Going Beyond Google; How to Create Original Content

Search engines like Google are immensely powerful tools for finding information, but they have one serious drawback: when everyone is using the same resource everyone ends up writing content that is depressingly repetitive.

Google many topics and you will find that often all of the pages that you can find with a simple keyword search contain the same information. When all goes well that is the same content you find in the Wikipedia page, but more often you find the same misinformation simply repeated.

At this point anyone else trying to write about the same topic usually ends up citing the same facts, anecdotes, evidence and stories that everyone else has cited, for the simple reason that everyone is Googling the same keywords and finding the same pages. By simply Googling a topic and then writing more content based on the same information you are unlikely to add anything new to human knowledge and understanding.

So how do you create original content that doesn't simply repeat the Googlesphere consensus? How do you research a talk, a presentation, an article or anything that brings original insights to the topic? There are actually a number of strategies that you can use.

Talk to People.  It's tempting to take the lazy way out and sit there on the sofa Googling information. It works and it is fast, but everyone gets the same thing. One way to get out of this trap is to actually go out and talk to people. Want to know how a violin is made? You could just Google existing articles or watch a YouTube video, but if you really want something that isn't already on line go and talk to one of the luthiers in your town. Want to know how people reacted to the launch of Google in 1998? Don't just Google it, go find someone who remembers that day. In journalism you would be very unpopular with your editor if you turned in copy based entirely on Google searches. Editors dislike that because anyone else could have done the same search and written the same thing. What is much more interesting is to identify some expert human sources and ask them for their opinions. Unless they are all reading from somewhere it is more likely that their words are not Googleable.

Use the Library. Your search engines are a quick way to find things, but to dig deeper you will often get better results in a physical library. You can browse through volumes looking for relevant material that isn't tagged with obvious keywords and you can read older documents that are no longer on the shelves but can be summoned up simply by asking a librarian. Don't just rely on the big city library. There are also some immensely useful specialist collections in museums, universities and so on. Maybe you can't always get access yourself but if you have been building a network like I have suggested in other posts you will probably know someone who can help you gain access.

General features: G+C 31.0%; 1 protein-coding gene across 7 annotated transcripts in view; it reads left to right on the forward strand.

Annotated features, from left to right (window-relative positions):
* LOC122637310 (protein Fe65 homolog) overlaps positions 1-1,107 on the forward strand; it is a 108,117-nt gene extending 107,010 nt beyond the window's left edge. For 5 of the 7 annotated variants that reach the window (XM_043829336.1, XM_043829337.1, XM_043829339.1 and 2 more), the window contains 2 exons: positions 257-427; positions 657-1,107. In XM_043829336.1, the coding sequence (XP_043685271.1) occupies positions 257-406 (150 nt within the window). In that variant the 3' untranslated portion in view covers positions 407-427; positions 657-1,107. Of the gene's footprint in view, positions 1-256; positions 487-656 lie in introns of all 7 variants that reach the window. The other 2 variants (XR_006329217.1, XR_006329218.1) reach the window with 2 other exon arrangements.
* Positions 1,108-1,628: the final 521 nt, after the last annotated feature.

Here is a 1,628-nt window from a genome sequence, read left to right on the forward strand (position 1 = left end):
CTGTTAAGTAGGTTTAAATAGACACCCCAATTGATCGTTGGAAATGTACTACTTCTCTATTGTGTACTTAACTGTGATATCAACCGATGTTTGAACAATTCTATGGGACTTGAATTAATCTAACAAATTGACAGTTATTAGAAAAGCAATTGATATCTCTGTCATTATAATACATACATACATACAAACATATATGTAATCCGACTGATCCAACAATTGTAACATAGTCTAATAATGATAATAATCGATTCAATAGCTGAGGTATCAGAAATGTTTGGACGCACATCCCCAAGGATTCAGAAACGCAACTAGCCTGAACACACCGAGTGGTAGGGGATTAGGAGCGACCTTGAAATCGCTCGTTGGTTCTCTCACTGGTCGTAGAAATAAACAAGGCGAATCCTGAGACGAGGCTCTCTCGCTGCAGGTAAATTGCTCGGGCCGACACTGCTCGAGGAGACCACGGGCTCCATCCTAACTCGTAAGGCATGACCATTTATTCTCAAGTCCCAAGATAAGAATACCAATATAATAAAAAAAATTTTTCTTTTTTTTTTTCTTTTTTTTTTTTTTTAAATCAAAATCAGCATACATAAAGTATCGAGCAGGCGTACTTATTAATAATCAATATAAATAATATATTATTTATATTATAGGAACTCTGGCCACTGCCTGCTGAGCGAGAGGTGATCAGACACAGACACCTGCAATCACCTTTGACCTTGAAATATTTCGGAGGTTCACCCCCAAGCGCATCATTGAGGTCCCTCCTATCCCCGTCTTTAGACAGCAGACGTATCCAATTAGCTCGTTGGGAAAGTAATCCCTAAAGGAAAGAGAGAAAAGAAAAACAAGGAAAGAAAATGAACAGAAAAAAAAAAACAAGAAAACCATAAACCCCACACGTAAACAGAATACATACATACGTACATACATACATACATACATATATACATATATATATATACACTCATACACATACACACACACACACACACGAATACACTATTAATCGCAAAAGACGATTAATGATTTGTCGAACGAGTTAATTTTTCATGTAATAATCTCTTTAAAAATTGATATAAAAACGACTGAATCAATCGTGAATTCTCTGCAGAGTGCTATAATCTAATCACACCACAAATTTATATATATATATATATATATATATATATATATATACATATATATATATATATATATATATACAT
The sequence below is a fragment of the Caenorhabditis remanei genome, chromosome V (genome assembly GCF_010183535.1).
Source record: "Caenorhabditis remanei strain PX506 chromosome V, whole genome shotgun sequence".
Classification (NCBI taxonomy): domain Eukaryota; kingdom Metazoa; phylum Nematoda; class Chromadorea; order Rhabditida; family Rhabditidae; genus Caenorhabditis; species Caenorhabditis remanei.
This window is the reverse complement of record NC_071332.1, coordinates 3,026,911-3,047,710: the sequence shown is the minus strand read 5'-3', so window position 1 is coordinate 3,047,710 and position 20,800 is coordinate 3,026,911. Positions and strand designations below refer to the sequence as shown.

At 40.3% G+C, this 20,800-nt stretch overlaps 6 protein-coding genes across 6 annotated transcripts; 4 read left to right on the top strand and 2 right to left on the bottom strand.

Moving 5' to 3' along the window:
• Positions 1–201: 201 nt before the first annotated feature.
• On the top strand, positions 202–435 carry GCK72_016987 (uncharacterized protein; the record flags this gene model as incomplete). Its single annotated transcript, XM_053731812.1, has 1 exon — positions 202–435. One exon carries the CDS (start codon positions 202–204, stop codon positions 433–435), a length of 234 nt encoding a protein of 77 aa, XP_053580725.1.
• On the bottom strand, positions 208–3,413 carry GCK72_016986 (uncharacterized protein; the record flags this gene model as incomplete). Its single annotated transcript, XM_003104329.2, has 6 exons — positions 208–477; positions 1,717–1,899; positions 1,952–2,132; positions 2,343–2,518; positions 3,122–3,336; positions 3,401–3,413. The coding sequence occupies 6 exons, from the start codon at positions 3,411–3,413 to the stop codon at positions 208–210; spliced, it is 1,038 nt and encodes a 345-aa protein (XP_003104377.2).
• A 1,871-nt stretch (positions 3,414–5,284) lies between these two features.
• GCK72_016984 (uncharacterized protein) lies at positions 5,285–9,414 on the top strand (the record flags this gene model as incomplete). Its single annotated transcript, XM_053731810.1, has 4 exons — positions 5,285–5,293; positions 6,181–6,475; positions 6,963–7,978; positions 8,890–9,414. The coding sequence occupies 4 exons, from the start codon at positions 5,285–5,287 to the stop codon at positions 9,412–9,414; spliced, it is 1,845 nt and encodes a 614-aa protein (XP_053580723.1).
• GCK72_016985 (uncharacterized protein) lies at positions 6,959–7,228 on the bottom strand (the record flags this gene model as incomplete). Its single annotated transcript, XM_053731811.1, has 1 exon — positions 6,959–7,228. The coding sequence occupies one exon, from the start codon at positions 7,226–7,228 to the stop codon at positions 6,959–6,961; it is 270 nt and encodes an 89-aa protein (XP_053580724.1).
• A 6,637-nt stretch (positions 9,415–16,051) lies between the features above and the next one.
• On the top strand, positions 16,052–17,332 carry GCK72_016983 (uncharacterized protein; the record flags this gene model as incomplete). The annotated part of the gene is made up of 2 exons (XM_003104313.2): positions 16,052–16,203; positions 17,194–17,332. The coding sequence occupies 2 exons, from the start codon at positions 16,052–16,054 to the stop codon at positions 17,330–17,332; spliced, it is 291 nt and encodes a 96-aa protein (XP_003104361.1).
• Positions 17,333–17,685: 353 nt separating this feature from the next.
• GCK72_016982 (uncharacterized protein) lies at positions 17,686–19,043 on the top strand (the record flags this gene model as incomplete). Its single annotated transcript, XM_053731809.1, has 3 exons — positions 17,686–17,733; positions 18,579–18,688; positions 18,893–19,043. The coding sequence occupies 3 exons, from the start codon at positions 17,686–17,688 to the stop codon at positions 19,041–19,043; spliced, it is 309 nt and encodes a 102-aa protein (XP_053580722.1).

Build Your Own Collection. If you look for information only when you need it you will often not have enough time for a deep search. One way around this is to continually scan sources and when you see something that might be relevant one day you add that to your collection of papers, links, references or whatever. For example, if you try to find stories about how culture impacts technology decisions you will find some reports that discuss this topic and give examples. But there are many more examples that are not presented in that context. This is one of the topics I have followed for more than ten years so my archive of stories is much richer than anything you could find with a simple Google search.

Develop Your Google-Fu.  Anyone can Google but very few are truly masters of the art. There are some common pages that anyone can find but there are many others that can only be found with more advanced techniques. You might consider using alternative search engines, but most of the gain here comes from understanding that the page you are looking for might not be found using the first keywords you thought of. There are many ways to work around this. For example, you might identify one person who has worked on the topic of your interest and then look at what else they wrote. You could also look for older terminology that is no longer current but might be used in a relevant document. 

Do Your Own Research. When you can't find the answer to your question easily by Googling consider also doing your own research. Want to know what people think about something? If you can't find the answer by Googling you can do a survey either yourself or getting some help from other people. There are many online survey tools available today that make this trivially easy. And if you want to know how hard it was for stoen age people to build a coracle? Go build one yourself. Then you can post the YouTube video and a how-to article based on your experience.

Over-reliance on search engines has made online content repetitive and bland. We can all overcome this by adding new knowledge when we create articles, posts, podcasts, presentations, talks and whatever. You can start by promising yourself to always have at least one fact or story that is new to Google; eventually you could aspire to make entirely new content, which lesser writers will simply google-cut-and-paste. 

Lectures, Workshops, Coaching and Writing

If you would like lectures, interactive workshops, one-to-one coaching or writing on this and other communication topics you can contact Andrew Hennigan at speaker@andrewhennigan.com or 0046 73 089 44 75


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